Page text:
May 31

EPA Releases Drinking Water Regulations on PFOA & PFOS

The U.S. Environmental Protection Agency (EPA) has established health advisories for two chemical contaminants called PFOA and PFOS based on the agency’s assessment of the latest peer-reviewed science. These advisories will provide the most up-to-date information on the health risks of these chemicals and aid drinking water system operators and state, tribal and local officials in making determinations as to the appropriate steps needed to address PFOA and PFOS in their communities. EPA’s assessment indicates that drinking water with individual or combined concentrations of PFOA and PFOS below 70 parts per trillion (0.07 micrograms per liter ug/L) is not expected to result in adverse health effects over a lifetime of exposure.

Perfluorooctanoic acid (PFOA) and perfluorooctane sulfonate (PFOS) are manmade chemicals that are part of a larger family of chemicals called perfluoroalkyl substances (PFASs). PFOA and PFOS have been used in a number of consumer products, including; carpets, clothing, fabrics for furniture, leather, paper packaging for food, and as coating additives for waterproofing or stain and grease-resistant agents used in cookware and other materials. They are also used for firefighting at air-fields and in a number of industrial processes.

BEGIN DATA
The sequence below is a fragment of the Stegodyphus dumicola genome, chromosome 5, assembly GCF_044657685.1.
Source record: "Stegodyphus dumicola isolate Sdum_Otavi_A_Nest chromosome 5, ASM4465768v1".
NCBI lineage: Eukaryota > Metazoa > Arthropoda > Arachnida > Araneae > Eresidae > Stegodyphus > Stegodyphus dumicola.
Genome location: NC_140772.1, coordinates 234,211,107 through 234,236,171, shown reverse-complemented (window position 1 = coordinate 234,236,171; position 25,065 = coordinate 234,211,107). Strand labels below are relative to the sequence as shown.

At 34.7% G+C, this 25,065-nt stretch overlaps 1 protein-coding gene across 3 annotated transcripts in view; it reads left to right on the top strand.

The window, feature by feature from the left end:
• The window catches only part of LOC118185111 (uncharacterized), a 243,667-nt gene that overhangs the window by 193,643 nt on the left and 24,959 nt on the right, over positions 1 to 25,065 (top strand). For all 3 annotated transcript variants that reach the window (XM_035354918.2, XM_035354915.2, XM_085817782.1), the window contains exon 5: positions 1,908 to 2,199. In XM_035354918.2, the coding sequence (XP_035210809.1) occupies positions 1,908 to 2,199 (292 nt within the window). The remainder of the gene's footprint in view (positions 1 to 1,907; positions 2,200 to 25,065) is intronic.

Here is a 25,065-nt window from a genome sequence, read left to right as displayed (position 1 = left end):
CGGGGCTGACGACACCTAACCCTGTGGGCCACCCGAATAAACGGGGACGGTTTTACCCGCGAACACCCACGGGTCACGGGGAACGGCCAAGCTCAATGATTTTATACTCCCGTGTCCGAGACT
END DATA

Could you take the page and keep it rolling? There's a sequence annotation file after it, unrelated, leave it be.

Exposure to high levels of PFOA and PFOS may result in developmental effects to fetuses during pregnancy or to breastfed infants, cancer, liver effects, immune effects, and thyroid effects.

For most people, their source of exposure to PFOA and PFOS has come through food and consumer products. But drinking water can be an additional source of exposure in the small percentage of communities where these chemicals have contaminated water supplies.  This is typically a localized issue associated with a specific facility, such as a manufacturing plant or airfield that made or used these chemicals.

Even though releases of these chemicals to surface water and groundwater is expected to decline given the limited ongoing uses of PFOA and PFOS-related chemicals, risk of exposure is still possible due to their legacy uses, existing and legacy uses on imported goods, and degradation of precursors. Additionally, PFOA and PFOS are very persistent in the environment and in the human body. They have been detected in water, wildlife, and humans worldwide. EnviroForensics employs technical experts in the field of environmental risk assessment and can aid in investigating, remediating, and conducting human health risk assessments to limit exposure to these chemical contaminants, as well as other environmental contaminants.

The Drinking Water Health Advisories for PFOA and PFOS, and supporting documents can be found at the following link: